How to Photograph Birds in Flight (Canon 1DX Mark i)



How to Photograph Birds in Flight: A bird photography tutorial as I go through all the techniques I use to capture birds in flight. Suitable for most levels including beginners. You can also watch my follow on video for more advanced bird photographers which includes Canon AF Case Settings: https://www.youtube.com/watch?v=FizSlOHNxZQ .

Topics in this video:

0:16 Lens Choice
2:16 Camera Settings (Shutter speed/Aperture)
3:08 Autofocus Mode
4:06 Continuous Shooting / Frame Rate
4:51 Focus Area / Focus Points
5:40 Exposure Modes

I forgot to include the bit about Image Stabilization: IS or VR essentially reduces camera shake when hand-holding. It will have no effect on reducing subject movement – this is down to your shutter speed. As most of the time when shooting birds in flight you are using a shutter speed of around 1/1000 second, the image stabilization is not really necessary to reduce camera shake. However, it does stabilize the viewfinder so in that respect it can be helpful in keeping the bird in frame. I rarely use IS for flight photography.
Please like and share the video. Tell me how you set your camera up for flight photography – and feel free to ask me a question in the comments below!

Buy the Canon 400mm f5.6 https://amzn.to/2l45c6U or GH700 Movo Gimbal head https://amzn.to/2y2ekCg and I receive a small commission.

View some of my Birds in Flight Photos: http://paulmiguel.co.uk/home/galleries/yorkshire-red-kites/

Read my Blog on Photographing Birds in Flight: http://paulmiguel.co.uk/2018/11/14/how-to-photograph-birds-in-flight/

My Website: http://www.paulmiguel.co.uk
Friend Me: https://www.facebook.com/paulmiguelph…
Tweet Me: https://twitter.com/paulmiguelphoto
Flickr Stream: https://www.flickr.com/photos/paulmig…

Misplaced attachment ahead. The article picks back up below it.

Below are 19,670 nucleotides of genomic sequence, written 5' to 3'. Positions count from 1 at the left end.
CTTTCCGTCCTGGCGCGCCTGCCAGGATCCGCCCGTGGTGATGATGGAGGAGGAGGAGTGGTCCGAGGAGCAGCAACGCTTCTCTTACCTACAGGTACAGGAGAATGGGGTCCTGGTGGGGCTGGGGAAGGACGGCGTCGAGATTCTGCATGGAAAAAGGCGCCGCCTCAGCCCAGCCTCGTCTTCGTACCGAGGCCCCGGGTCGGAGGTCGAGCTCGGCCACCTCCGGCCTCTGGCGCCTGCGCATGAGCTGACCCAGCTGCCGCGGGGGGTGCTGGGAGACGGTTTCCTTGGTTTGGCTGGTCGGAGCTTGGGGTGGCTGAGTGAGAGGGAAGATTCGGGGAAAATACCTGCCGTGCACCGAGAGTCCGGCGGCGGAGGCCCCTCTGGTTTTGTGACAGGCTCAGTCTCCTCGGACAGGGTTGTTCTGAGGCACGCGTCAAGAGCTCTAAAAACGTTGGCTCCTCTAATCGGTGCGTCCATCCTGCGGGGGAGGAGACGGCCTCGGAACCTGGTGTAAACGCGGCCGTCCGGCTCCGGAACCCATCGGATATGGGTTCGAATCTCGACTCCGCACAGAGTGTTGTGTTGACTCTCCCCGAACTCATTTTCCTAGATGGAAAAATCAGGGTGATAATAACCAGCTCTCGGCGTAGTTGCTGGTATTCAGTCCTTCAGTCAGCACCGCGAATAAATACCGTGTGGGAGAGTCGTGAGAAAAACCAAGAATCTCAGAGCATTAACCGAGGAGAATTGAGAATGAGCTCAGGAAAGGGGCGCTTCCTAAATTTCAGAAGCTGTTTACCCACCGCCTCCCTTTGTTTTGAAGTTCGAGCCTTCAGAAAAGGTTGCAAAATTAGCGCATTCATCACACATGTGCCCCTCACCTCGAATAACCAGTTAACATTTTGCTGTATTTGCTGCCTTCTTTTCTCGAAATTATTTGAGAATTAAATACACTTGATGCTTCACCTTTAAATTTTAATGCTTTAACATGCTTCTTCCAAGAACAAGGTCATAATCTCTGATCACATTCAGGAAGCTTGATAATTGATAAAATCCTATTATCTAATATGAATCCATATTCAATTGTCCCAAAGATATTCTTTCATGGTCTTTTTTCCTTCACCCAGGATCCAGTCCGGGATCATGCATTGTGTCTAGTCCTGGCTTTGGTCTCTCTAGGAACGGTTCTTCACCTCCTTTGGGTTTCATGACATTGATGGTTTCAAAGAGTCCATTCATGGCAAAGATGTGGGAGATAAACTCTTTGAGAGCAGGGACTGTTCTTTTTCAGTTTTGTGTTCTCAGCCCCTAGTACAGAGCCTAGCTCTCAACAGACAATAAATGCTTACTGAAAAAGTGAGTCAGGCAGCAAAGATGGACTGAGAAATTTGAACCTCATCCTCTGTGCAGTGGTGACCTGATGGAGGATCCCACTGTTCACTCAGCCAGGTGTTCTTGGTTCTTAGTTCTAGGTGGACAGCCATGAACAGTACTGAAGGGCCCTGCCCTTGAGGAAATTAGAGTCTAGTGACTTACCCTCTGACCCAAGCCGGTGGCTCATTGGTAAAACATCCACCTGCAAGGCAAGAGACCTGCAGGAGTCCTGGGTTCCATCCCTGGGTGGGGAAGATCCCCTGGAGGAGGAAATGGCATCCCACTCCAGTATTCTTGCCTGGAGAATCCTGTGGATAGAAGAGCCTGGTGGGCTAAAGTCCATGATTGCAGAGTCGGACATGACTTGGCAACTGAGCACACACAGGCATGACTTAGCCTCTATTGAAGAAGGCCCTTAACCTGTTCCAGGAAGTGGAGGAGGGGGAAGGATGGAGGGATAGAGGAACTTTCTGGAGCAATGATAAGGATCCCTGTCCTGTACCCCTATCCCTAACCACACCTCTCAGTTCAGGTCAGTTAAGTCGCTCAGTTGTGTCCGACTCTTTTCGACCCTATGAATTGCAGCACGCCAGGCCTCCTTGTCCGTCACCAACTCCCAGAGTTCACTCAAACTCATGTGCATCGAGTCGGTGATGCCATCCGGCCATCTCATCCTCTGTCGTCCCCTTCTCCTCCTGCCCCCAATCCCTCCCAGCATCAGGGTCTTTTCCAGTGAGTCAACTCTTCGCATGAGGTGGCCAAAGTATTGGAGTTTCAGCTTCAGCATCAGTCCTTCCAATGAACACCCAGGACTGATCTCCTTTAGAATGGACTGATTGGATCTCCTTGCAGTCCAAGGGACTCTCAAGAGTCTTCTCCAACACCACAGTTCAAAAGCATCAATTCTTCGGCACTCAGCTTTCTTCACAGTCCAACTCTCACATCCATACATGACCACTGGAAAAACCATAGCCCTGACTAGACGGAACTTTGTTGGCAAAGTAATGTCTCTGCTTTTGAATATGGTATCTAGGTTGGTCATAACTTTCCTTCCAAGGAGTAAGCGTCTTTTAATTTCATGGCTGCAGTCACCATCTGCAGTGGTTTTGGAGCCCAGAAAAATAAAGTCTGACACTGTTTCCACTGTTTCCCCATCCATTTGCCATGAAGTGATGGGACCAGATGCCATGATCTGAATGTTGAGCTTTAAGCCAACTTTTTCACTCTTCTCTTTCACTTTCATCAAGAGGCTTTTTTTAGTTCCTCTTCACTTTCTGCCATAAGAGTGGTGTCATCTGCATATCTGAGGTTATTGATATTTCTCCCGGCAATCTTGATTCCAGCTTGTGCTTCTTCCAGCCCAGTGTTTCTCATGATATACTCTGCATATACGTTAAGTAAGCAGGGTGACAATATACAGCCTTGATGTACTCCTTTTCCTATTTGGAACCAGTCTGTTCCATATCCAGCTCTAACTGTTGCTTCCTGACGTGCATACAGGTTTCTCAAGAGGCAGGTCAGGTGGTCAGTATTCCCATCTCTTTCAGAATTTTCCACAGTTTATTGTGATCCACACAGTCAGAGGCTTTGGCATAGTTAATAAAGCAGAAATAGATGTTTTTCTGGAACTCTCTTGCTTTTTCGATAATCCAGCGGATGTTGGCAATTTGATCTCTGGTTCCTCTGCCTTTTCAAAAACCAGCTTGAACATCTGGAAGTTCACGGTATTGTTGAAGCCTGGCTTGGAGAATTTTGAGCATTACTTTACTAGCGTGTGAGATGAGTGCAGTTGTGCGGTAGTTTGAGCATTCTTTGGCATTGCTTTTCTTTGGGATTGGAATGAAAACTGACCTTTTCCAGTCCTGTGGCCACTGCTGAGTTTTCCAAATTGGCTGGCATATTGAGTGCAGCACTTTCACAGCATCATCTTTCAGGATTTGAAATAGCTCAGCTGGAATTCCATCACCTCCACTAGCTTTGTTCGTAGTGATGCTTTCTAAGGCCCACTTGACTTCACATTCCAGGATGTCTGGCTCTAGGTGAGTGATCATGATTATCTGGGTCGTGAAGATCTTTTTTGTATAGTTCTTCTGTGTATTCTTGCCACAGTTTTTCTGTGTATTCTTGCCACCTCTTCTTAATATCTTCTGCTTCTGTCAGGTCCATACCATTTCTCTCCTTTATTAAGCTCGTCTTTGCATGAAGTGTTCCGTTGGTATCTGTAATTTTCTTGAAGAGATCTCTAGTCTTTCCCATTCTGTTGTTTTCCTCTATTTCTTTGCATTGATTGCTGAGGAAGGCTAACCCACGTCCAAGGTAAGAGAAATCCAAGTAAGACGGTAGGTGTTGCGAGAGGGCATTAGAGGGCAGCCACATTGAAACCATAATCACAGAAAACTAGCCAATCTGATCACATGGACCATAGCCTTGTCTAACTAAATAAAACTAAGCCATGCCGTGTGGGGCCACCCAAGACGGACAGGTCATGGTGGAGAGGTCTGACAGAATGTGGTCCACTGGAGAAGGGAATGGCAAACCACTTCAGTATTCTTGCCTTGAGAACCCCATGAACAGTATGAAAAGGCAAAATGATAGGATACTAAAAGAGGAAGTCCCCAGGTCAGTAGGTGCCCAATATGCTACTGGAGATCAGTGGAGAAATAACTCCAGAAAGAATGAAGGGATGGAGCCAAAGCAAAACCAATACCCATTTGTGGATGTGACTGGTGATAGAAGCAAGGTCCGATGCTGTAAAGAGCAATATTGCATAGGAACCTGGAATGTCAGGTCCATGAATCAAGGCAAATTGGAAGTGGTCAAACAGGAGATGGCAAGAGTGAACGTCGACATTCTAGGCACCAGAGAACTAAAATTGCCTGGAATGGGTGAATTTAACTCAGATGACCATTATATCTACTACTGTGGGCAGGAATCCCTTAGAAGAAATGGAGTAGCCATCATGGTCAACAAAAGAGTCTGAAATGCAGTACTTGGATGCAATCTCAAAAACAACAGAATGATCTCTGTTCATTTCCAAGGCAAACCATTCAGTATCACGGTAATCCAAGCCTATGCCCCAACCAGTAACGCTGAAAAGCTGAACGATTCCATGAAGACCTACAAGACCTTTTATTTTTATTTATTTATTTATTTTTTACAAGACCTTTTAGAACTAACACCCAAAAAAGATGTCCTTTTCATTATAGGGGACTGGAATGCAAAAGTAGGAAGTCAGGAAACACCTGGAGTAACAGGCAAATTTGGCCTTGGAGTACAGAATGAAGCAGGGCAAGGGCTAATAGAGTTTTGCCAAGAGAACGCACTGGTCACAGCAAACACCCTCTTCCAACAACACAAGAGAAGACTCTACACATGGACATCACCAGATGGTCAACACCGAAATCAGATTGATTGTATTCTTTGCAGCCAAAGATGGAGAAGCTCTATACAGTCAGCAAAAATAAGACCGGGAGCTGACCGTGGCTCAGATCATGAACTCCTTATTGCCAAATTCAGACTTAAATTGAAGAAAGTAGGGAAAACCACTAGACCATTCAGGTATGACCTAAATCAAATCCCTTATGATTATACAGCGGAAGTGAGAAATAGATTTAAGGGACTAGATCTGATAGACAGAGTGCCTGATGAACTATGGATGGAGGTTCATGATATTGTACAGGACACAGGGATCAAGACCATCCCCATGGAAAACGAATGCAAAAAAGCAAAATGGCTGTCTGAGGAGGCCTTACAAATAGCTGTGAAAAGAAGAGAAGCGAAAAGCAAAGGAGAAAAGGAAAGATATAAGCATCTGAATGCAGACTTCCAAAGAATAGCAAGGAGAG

Filmed in Yorkshire with Sony Cyber-shot DSC-WX500. Camera used: Canon 1DX Mark i. Lenses: Canon 400mm f5.6; Canon 500mm f4 IS Mark i. Induro CT404 tripod with Gimbal head.

Music: Staccato, Vibe Tracks

Original source

31 thoughts on “How to Photograph Birds in Flight (Canon 1DX Mark i)

  • May 24, 2019 at 10:33
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    Hi Paul, This is one of the most honest videos I have seen. I relearned so much now need to put into practice. Your images are brilliantly crisp I wish I could do that. Thinking of using a combination of 5D MK III & Sigma 150-600mm (S) for Redkites. They are abundant and quite tame. I like razor-sharp images please could you tell me how I can achieve this, Thank you.

  • May 24, 2019 at 10:33
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    Hi, just confused about shutter speed for flying birds. You said 1/1000, and then you said 1/2000 and then your picture showed a setting of 1/2500. Your camera was set at 1/1000.

  • May 24, 2019 at 10:33
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    Thanks Paul all the people I know here that shoot birds, seem to be talking about back button photography, but I notice that with a few of them,.it doesn't make their photos any better lol.. it's not for me, don't like it at all. good message, thanks.

  • May 24, 2019 at 10:33
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    I tried back button focusing for a while, but started to find misfocused shots frequently. I guess I was easing on the button while I pressed the shutter. I've stopped using BBF now. It's not that useful for BIF.